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Studies in Science Education, 28 (1996) 87-112
Bridging the Gap Between Formal and Informal Science Learning
AVI HOFSTEIN and SHERMAN ROSENFELD The Weizmann Institute of Science, Rehovot, Israel
In the teaching of school science, curriculum material and instructional strategies ideally should be tailored to the abilities and aptitudes of different types of learners. The overall objective should be to create learning environments which allow students to interact physically and intellectually with instructional materials through 'hands-on' experimentation and 'minds-on' reflection. Effort should be made to provide materials and instruction that give reality and concreteness to scientific concepts. Ideally, teachers should use a variety of instructional strategies and learning materials with the aim of increasing the impact and the effectiveness of their teaching (Tobin, Carie & Bettencourt 1988; Hofstein & Walberg 1994). The importance of varying instructional techniques has been investigated recently (Hofstein & Kempa 1985; Kempa & Diaz 1990a, 1990b). It is suggested that a strong relationship
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exists between a student's motivational characteristics and his or her preference for particular modes of instruction.
This finding is important and should be taken into consideration in the design and implementation of instructional techniques and content. In practice, it is difficult to respond appropriately to students' motivational characteristics and preferred modes of instruction. Informal science learning environments (e.g., science museums, zoos and outdoor settings; science youth programs; science media) could be utilized to maximize this end. Therefore, it would be useful if science educators would consciously utilize (1) a wide repertoire of instructional strategies in their work with learners in schools, as well as (2) a wide range of out- of-school environments which foster science learning.
Human beings learn science from a variety of sources, in a variety of settings, and for a variety of reasons. For the sake of simplicity, we assume that the two complementary contexts for science learning are formal and informal learning. In this article we focus our attention on informal science learning and examine how it might be better integrated into formal science learning. We first define this term and consider why assessing such learning would be valuable. After presenting commonly-asked evaluation and research questions, we relate them to appropriate evaluation and research methods. Finally, we present and integrate findings from selected research and evaluation studies of informal science learning in several settings: school-based field trips, student projects, community-based science youth programs, casual visits to 'free-choice learning environments' such as museums and zoos (including the design of educational exhibits), and the press and electronic media. We conclude that informal science learning experiences can make significant contributions in providing appropriate learning opportunities to diverse learners and in motivating them to learn science, both within and outside of schools.
There is no clear agreement in the literature regarding the definition of informal science learning. Part of the problem is that such learning can take place in many environments, e.g., natural history parks, geological sites, zoos, botanical gardens, industry, science museums and nature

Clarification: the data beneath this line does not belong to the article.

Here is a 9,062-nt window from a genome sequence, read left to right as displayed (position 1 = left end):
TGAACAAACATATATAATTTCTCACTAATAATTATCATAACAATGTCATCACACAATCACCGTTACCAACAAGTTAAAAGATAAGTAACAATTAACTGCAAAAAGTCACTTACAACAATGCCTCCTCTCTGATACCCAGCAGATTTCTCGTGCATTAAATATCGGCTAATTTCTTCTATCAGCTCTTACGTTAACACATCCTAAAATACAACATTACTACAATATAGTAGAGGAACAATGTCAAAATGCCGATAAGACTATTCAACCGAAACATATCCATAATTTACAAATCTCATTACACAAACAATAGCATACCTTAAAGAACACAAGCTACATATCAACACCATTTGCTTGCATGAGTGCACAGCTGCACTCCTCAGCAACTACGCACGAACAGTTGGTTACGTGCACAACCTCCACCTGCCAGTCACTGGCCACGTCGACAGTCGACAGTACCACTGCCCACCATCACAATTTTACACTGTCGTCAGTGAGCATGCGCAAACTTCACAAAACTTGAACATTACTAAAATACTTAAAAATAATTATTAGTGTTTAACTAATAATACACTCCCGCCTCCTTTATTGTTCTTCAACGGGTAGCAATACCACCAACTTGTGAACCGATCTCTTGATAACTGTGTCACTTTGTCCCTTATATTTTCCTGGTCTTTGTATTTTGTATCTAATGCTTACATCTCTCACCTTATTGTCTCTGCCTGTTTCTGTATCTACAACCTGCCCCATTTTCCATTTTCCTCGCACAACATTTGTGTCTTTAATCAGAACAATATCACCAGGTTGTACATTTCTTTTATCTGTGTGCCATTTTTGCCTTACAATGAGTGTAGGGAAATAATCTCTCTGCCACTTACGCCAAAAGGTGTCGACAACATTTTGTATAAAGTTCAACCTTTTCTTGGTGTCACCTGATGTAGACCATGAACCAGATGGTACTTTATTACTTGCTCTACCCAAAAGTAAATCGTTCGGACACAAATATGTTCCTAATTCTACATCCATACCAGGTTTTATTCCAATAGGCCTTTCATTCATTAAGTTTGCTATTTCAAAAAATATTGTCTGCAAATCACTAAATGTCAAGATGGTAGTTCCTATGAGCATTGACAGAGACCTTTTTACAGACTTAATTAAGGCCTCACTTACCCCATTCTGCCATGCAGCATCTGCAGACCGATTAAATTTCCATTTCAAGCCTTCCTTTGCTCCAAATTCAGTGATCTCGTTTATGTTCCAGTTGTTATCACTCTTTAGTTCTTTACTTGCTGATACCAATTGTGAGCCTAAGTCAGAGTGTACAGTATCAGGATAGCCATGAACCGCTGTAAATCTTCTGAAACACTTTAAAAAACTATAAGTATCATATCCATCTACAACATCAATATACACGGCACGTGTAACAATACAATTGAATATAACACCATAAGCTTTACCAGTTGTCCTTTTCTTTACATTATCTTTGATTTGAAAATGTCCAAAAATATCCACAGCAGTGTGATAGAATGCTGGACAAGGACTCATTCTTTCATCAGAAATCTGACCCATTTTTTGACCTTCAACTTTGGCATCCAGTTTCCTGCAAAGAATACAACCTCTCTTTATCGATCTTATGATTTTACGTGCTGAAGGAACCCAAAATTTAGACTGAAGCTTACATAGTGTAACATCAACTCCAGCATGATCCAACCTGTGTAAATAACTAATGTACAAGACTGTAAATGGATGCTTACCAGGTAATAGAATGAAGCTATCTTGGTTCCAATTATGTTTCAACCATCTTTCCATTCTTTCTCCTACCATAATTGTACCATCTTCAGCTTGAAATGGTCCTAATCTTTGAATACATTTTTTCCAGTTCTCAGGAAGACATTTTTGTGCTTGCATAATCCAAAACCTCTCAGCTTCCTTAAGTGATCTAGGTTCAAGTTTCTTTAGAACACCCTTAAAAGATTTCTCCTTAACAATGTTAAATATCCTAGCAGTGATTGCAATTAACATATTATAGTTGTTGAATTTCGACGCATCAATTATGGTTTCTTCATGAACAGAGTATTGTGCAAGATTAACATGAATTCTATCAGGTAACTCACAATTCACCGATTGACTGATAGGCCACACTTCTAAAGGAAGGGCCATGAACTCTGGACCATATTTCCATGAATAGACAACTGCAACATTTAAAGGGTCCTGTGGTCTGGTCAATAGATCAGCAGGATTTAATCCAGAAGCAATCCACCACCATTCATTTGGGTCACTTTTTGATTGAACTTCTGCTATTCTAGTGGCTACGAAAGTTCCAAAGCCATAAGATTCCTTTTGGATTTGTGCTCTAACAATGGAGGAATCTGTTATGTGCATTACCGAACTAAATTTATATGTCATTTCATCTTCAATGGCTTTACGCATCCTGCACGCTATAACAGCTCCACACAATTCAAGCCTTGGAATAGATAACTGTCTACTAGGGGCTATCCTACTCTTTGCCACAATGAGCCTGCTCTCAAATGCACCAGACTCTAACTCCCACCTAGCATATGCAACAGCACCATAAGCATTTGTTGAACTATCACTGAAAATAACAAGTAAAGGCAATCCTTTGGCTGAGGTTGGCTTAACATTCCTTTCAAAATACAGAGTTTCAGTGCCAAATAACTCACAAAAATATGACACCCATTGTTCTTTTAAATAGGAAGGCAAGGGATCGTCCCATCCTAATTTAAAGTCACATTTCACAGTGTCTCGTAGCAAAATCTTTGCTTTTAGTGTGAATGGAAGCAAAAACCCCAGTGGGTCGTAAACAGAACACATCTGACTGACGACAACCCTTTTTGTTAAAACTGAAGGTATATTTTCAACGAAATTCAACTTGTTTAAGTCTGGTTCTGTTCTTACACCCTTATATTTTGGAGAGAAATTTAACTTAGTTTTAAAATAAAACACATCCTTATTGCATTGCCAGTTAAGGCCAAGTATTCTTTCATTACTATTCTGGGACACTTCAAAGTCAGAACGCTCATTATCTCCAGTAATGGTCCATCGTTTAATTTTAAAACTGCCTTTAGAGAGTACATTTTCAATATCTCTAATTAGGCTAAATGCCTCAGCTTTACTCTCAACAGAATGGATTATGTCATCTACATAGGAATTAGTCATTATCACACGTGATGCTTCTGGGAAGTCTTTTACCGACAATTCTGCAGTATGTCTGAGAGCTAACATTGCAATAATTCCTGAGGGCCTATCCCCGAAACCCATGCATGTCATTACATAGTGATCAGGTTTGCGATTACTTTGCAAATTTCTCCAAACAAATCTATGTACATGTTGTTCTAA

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centres. The major difficulty in defining informal science learning is determining whether or not informal science learning can take place within formal settings. In other words, does the term have distinct, clear- cut attributes of its own (in which case it may occur in formal as well as informal settings) or must this term be understood as necessarily contrasted with formal learning (in which case it cannot occur in formal settings)? We can identify two approaches to this definition problem.
The first type of definition of informal learning draws a sharp dichotomy between informal and formal learning. As an example, consider the following comparison between 'informal learning' via field trips and 'formal learning' via school (Wellington 1991). The problem with this approach is that it is overly simplistic. For example, visits to museums can be voluntary or compulsory, structured or unstructured, sequenced or unsequenced, etc.
Features of Formal and Informal Science Learning
Informal learning - field trips
Out-of-school context Non-curriculum-based
Many unintended outcomes
Less directly measurable outcomes
Social intercourse
Nondirected or learner directed
Formal learning - school
Classroom context
Fewer unintended outcomes
Empirically measured outcomes Solitary work
Teacher directed
Modified from Wellington (1991, p. 365), based on Rommey and
Gassert (1994).
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In contrast, the following definition, taken from a comprehensive research review of informal science learning (Crane Nicholson & Chen 1994), has taken a 'hybrid approach', which includes formal and informal learning. The term is first defined in contrast to formal learning:
'Informal learning refers to activities that occur outside the school setting, are not developed primarily for school use, are not developed to be part of an ongoing school curriculum, and are characterized by voluntary as opposed to mandatory participation as part of a credited school experience. Informal learning experiences may be structured to meet a stated set of objectives and may influence attitudes, convey information, and/or change behavior.' (p. 3)
However, the same definition continues by allowing informal learning to include formal learning, under certain conditions: